if (pointsToGive<0) break;

}

if (pointsToGive<0)

{

if (SemiBluff(ourHand))

    • action=BET_RAISE;

else if (ContinuationBet(ourHand))

    • action=BET_RAISE;

else

    • action=CHECK_FOLD;
      }
      if (pointsToGive*RAISE_FACTOR<MAXIMUM_POINTS)
      {

action=CHECK CALL;

}

else

{

action=BET_RAISE;

}

}

function SetStartingHandStrengths( )

{

int i=0;

Array strengths;

foreach (hand in possibleHoleCards)

{

    • value=HandVal(hand);
    • outs=HandOuts(hand);
    • strength=value+(1−value)*outs;
    • strengths[i++]=Object(hand, strength)

}

return strengths;

}

Some explanatory notes:

    • 1) SetStartingHandStrengths( ) prepares an array of every possible starting hand (1,176 in Texas Hold'em after the flop has been displayed). The current hand value from HandVal( ) is given as a percentage of hands that this hand could beat if we did a showdown right now without revealing any more cards. The outs from HandOuts( ) is a percentage of time this hand will improve to a flush or straight on the next betting round. Functions like HandVal( ) and HandOuts( ) are freely available in the open source code community, so code will not be given here. The strength is given as a function of value and outs.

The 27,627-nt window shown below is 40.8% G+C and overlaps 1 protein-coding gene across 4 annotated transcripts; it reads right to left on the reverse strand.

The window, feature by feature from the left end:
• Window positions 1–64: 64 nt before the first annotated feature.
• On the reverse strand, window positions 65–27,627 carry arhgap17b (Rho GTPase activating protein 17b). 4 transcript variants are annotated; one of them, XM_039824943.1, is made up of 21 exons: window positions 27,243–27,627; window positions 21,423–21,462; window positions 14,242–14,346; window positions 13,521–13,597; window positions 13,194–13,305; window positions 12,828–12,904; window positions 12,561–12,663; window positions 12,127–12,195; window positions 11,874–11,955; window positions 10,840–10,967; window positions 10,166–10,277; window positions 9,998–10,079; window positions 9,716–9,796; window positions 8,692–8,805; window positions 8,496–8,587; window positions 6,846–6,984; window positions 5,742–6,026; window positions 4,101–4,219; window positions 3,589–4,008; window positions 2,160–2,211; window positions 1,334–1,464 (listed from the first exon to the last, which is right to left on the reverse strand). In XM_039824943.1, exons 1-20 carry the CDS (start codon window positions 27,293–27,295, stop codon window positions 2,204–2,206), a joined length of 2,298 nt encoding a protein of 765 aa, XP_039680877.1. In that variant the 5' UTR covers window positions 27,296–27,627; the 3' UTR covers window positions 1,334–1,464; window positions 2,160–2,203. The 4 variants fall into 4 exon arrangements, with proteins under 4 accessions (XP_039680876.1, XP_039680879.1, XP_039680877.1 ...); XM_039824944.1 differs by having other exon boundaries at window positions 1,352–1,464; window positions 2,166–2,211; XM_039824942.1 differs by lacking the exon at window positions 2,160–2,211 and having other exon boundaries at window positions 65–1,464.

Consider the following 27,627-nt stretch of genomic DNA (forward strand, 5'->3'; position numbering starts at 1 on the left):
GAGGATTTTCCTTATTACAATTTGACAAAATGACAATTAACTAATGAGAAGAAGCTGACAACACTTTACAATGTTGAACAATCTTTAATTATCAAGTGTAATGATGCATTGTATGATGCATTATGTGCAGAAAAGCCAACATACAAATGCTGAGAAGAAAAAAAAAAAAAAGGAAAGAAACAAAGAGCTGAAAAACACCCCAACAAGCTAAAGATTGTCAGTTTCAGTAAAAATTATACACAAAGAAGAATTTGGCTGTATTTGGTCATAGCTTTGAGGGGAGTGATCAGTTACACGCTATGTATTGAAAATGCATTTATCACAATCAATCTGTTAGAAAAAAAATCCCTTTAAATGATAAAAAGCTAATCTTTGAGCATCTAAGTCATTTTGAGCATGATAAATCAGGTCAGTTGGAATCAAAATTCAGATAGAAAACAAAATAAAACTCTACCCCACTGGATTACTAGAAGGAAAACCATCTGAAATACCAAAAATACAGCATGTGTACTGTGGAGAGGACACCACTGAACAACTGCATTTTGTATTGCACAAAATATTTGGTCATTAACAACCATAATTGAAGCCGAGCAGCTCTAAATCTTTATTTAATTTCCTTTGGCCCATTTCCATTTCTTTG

• 2) We start with a maximum number of points (held in the variable pointsToGive), and for each opponent we match up against them based on a) our hand, b) their possible range of hole cards (which can be estimated based on their action pre-flop and up to this point), and c) the “weight” of this opponent (an opponent who has been betting or raising might be treated as more critical and would receive a higher weight). The Strengths array is used in conjunction with opponent.range to determine the percentage of hands in the opponent's range that are currently ahead of us in “strength”. MatchupAgainstWeightedRange( ) returns the number of points we should “lose” to this opponent based on this factor. The relative values and scale of pointsToGive and the value returned from MatchupAgainstWeightedRange( ) are up to the programmer and poker expert. The inventors have used the following values:
    • a. a value of (0.25×totalOpponents.count) for pointsToGive,
    • b. have MatchupAgainstWeightedRange( ) return the estimated percentage of poker hands in the opponent's range that the end user is behind, times the weight of that opponent (defaults to 1).
    • 3) Functions like SemiBluff( ) and ContinuationBet( ) are included to show that if we run out of points, all is not lost. We might still choose to make a semi-bluff with a hand that has a large number of outs. We might make a continuation bet if we were the aggressive player pre-flop. Other strategic moves could be considered here as well.